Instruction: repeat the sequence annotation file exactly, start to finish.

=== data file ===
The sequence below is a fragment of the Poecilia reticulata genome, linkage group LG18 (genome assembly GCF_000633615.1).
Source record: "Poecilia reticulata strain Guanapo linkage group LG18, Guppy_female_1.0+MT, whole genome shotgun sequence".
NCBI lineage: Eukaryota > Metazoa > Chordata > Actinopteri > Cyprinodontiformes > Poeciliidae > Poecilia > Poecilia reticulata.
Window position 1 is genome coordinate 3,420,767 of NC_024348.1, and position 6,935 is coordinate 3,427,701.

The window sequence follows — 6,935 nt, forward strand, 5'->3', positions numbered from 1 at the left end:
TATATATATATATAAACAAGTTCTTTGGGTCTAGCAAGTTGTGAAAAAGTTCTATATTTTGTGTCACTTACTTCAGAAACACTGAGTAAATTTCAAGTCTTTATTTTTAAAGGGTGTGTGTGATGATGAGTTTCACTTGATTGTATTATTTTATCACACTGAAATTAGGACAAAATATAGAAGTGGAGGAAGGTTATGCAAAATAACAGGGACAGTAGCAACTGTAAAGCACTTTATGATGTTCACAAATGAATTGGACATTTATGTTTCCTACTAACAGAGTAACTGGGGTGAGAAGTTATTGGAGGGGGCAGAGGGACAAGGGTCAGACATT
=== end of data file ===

The sequence below is a fragment of the Poecilia reticulata genome, linkage group LG18 (genome assembly GCF_000633615.1).
Source record: "Poecilia reticulata strain Guanapo linkage group LG18, Guppy_female_1.0+MT, whole genome shotgun sequence".
NCBI lineage: Eukaryota > Metazoa > Chordata > Actinopteri > Cyprinodontiformes > Poeciliidae > Poecilia > Poecilia reticulata.
Window position 1 is genome coordinate 3,420,767 of NC_024348.1, and position 6,935 is coordinate 3,427,701.

The window sequence follows — 6,935 nt, forward strand, 5'->3', positions numbered from 1 at the left end:
TATATATATATATAAACAAGTTCTTTGGGTCTAGCAAGTTGTGAAAAAGTTCTATATTTTGTGTCACTTACTTCAGAAACACTGAGTAAATTTCAAGTCTTTATTTTTAAAGGGTGTGTGTGATGATGAGTTTCACTTGATTGTATTATTTTATCACACTGAAATTAGGACAAAATATAGAAGTGGAGGAAGGTTATGCAAAATAACAGGGACAGTAGCAACTGTAAAGCACTTTATGATGTTCACAAATGAATTGGACATTTATGTTTCCTACTAACAGAGTAACTGGGGTGAGAAGTTATTGGAGGGGGCAGAGGGACAAGGGTCAGACATT